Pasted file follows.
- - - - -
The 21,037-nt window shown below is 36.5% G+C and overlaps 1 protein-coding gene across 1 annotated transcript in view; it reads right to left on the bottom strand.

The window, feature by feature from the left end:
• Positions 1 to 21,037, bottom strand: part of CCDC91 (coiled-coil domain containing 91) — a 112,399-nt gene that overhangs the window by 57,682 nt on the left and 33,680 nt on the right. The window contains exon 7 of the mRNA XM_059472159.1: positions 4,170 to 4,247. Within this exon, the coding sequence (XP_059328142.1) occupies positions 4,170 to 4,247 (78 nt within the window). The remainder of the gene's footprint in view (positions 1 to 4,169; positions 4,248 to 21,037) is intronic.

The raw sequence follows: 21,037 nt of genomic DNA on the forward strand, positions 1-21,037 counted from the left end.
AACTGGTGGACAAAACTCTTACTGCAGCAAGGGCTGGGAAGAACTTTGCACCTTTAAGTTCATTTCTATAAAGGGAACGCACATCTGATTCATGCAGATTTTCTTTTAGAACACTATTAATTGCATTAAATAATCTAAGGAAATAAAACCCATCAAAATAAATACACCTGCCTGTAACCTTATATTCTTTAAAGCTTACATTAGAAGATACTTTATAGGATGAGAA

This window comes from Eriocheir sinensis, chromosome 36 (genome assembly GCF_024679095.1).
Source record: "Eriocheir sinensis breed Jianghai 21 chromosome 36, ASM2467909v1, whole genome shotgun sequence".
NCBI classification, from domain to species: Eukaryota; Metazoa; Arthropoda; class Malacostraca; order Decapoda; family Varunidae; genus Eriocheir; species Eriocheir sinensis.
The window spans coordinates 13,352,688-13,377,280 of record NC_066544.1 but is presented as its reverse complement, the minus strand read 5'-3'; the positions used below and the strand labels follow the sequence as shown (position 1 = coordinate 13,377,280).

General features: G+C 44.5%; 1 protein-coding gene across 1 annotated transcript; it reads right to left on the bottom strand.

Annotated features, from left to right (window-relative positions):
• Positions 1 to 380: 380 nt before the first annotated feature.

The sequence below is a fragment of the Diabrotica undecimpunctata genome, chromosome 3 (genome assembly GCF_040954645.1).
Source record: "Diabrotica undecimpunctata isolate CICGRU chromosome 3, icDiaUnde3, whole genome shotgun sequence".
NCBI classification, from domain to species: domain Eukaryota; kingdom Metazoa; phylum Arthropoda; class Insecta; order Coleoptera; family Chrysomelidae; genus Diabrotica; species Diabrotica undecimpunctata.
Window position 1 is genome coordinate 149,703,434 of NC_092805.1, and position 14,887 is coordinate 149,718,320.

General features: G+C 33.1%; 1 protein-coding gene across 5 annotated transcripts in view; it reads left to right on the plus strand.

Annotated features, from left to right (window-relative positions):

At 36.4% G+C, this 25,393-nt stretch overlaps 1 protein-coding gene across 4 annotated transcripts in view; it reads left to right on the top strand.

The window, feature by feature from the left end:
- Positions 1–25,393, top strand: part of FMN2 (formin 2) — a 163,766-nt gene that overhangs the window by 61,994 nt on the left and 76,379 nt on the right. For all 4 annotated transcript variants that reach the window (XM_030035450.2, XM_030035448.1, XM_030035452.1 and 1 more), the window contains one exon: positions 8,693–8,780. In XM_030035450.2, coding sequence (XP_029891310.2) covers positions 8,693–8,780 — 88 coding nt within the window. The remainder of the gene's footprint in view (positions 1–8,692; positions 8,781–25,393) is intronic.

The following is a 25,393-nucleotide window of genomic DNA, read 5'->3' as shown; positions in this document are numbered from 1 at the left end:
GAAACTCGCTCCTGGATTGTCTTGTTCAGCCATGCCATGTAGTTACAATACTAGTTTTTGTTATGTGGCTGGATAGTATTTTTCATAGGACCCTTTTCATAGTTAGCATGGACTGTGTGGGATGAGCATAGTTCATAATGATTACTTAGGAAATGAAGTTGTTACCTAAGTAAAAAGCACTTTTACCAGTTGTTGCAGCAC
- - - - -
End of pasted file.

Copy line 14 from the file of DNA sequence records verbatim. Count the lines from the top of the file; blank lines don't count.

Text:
Source record: "Diabrotica undecimpunctata isolate CICGRU chromosome 3, icDiaUnde3, whole genome shotgun sequence".